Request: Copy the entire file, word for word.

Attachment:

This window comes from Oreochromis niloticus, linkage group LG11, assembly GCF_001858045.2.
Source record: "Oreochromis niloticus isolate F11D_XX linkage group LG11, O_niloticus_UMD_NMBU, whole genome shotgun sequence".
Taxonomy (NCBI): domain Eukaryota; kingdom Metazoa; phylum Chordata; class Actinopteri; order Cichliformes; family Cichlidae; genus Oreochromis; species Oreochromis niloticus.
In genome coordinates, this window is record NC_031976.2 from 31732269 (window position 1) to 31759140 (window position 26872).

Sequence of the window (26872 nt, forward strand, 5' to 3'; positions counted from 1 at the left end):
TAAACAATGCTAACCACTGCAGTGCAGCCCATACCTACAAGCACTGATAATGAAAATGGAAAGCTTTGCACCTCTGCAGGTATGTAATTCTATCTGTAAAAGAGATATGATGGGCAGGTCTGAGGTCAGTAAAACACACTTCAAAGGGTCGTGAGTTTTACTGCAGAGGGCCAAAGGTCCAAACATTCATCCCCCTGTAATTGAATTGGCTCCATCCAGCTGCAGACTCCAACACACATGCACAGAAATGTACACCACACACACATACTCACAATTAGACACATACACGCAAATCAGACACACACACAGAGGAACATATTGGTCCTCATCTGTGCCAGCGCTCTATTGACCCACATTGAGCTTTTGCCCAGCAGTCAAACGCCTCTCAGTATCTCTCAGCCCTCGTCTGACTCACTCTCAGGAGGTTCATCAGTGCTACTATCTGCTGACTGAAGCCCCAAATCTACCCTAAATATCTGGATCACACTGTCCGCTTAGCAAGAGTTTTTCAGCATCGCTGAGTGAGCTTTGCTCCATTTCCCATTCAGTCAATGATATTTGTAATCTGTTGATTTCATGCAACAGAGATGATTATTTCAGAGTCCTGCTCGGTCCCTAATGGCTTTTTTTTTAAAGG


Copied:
This window comes from Oreochromis niloticus, linkage group LG11, assembly GCF_001858045.2.
Source record: "Oreochromis niloticus isolate F11D_XX linkage group LG11, O_niloticus_UMD_NMBU, whole genome shotgun sequence".
Taxonomy (NCBI): domain Eukaryota; kingdom Metazoa; phylum Chordata; class Actinopteri; order Cichliformes; family Cichlidae; genus Oreochromis; species Oreochromis niloticus.
In genome coordinates, this window is record NC_031976.2 from 31732269 (window position 1) to 31759140 (window position 26872).

Sequence of the window (26872 nt, forward strand, 5' to 3'; positions counted from 1 at the left end):
TAAACAATGCTAACCACTGCAGTGCAGCCCATACCTACAAGCACTGATAATGAAAATGGAAAGCTTTGCACCTCTGCAGGTATGTAATTCTATCTGTAAAAGAGATATGATGGGCAGGTCTGAGGTCAGTAAAACACACTTCAAAGGGTCGTGAGTTTTACTGCAGAGGGCCAAAGGTCCAAACATTCATCCCCCTGTAATTGAATTGGCTCCATCCAGCTGCAGACTCCAACACACATGCACAGAAATGTACACCACACACACATACTCACAATTAGACACATACACGCAAATCAGACACACACACAGAGGAACATATTGGTCCTCATCTGTGCCAGCGCTCTATTGACCCACATTGAGCTTTTGCCCAGCAGTCAAACGCCTCTCAGTATCTCTCAGCCCTCGTCTGACTCACTCTCAGGAGGTTCATCAGTGCTACTATCTGCTGACTGAAGCCCCAAATCTACCCTAAATATCTGGATCACACTGTCCGCTTAGCAAGAGTTTTTCAGCATCGCTGAGTGAGCTTTGCTCCATTTCCCATTCAGTCAATGATATTTGTAATCTGTTGATTTCATGCAACAGAGATGATTATTTCAGAGTCCTGCTCGGTCCCTAATGGCTTTTTTTTTAAAGG